bog in


noun

  1. wet, spongy ground with soil composed mainly of decayed vegetable matter.
  2. an area or stretch of such ground.

verb (used with or without object), bogged, bog·ging.

  1. to sink in or as if in a bog (often followed by down): We were bogged down by overwork.

Verb Phrases

  1. bog in, Australian Slang. to eat heartily and ravenously.

verb bogs, bogging or bogged (intr, adverb) Australian and NZ informal

  1. to start energetically on a task
  2. to start eating; tuck in

noun

  1. wet spongy ground consisting of decomposing vegetation, which ultimately forms peat
  2. an area of such ground
  3. a place or thing that prevents or slows progress or improvement
  4. a slang word for lavatory (def. 1)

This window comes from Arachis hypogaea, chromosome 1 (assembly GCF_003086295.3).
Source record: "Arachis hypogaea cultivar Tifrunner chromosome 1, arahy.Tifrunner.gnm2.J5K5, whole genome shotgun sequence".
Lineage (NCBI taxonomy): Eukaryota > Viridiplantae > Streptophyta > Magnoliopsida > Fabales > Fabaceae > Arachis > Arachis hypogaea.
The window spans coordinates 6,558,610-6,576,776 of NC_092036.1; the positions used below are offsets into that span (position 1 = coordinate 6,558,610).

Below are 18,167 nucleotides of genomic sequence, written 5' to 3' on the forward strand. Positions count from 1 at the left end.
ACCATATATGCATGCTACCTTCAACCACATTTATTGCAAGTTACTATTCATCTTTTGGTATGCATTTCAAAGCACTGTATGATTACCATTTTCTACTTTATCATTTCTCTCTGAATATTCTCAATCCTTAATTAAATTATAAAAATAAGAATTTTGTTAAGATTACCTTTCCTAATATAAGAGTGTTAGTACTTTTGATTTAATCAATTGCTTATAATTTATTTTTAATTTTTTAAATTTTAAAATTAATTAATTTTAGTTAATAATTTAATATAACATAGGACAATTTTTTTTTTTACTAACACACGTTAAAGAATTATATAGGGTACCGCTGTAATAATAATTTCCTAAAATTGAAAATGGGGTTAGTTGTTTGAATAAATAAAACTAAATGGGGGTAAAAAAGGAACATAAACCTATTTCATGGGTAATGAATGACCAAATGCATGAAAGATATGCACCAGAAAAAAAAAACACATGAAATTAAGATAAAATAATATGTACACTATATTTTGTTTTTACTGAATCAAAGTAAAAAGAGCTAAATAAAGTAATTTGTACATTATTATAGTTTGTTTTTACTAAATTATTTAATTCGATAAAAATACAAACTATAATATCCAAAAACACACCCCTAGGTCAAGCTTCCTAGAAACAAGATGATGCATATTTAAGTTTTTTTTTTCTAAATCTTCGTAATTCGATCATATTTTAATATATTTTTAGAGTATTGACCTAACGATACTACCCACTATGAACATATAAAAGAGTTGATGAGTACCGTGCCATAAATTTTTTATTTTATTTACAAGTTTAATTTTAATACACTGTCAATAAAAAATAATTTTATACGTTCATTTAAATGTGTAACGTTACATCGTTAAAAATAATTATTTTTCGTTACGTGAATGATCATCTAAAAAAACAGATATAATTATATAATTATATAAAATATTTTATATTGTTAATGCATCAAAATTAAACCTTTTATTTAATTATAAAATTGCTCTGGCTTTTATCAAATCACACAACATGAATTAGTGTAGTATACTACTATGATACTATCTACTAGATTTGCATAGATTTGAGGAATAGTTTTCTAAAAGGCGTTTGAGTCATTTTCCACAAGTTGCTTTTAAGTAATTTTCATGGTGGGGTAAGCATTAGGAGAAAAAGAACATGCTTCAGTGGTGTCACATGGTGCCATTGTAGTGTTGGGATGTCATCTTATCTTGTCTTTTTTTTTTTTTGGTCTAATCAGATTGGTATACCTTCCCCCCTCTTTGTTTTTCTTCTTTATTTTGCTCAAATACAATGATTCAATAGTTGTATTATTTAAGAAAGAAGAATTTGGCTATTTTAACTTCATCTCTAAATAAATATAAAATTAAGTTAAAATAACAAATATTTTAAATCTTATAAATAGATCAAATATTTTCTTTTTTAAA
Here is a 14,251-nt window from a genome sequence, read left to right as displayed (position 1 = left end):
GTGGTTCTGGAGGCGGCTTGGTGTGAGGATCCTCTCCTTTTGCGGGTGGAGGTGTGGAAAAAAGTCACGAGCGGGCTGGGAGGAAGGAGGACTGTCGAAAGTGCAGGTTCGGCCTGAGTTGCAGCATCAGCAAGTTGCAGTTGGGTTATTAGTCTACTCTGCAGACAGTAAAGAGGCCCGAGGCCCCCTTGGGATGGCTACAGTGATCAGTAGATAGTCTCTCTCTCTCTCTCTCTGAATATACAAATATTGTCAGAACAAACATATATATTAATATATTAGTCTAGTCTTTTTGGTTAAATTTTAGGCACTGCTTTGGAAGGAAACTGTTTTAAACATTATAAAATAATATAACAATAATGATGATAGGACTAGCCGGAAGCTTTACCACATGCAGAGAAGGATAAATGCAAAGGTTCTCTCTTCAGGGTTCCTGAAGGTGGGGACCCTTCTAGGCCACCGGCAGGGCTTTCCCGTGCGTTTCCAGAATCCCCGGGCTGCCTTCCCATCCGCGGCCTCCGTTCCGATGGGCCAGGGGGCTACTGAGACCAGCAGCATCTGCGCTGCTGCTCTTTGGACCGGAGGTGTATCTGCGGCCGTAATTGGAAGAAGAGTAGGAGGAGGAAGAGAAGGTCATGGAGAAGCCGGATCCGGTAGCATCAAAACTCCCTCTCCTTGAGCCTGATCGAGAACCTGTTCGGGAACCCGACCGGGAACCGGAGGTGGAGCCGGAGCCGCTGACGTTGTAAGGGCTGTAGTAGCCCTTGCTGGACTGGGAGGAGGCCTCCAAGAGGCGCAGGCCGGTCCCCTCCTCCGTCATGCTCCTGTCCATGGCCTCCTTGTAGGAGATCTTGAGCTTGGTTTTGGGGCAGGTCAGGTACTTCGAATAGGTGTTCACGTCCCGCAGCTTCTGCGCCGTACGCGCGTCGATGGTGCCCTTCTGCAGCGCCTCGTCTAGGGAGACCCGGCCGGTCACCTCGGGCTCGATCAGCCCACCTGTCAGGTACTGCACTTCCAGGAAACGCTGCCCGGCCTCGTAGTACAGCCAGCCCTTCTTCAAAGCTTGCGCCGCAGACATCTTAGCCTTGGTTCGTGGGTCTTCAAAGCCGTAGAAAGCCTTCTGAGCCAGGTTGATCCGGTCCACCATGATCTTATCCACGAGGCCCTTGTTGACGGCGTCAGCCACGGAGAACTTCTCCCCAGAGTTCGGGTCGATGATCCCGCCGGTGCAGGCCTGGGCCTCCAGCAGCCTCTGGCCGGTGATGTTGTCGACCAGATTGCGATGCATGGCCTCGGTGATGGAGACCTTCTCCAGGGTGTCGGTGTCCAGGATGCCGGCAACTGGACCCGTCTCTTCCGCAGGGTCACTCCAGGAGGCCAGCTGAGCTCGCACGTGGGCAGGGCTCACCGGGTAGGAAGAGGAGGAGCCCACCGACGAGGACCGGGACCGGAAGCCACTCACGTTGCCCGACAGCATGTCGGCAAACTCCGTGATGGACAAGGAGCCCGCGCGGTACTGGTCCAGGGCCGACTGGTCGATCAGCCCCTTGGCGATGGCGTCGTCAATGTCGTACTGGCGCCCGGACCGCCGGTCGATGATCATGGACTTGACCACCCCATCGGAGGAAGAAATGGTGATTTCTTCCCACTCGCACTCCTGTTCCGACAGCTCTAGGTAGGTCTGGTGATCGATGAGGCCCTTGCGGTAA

5. Australian slang the act or an instance of defecating
n.

c.1500, from Gaelic and Irish bogach “bog,” from adjective bog “soft, moist,” from PIE *bhugh-, from root *bheugh- “to bend” (see bow (v.)). Bog-trotter applied to the wild Irish from 1670s.

v.

“to sink (something or someone) in a bog,” c.1600, from bog (n.). Intransitive use from c.1800. Related: Bogged; bogging.

  1. An area of wet, spongy ground consisting mainly of decayed or decaying peat moss (sphagnum) and other vegetation. Bogs form as the dead vegetation sinks to the bottom of a lake or pond, where it decays slowly to form peat. Peat bogs are important to global ecology, since the undecayed peat moss stores large amounts of carbon that would otherwise be released back into the atmosphere. Global warming may accelerate decay in peat bogs and release more carbon dioxide, which in turn may cause further warming.

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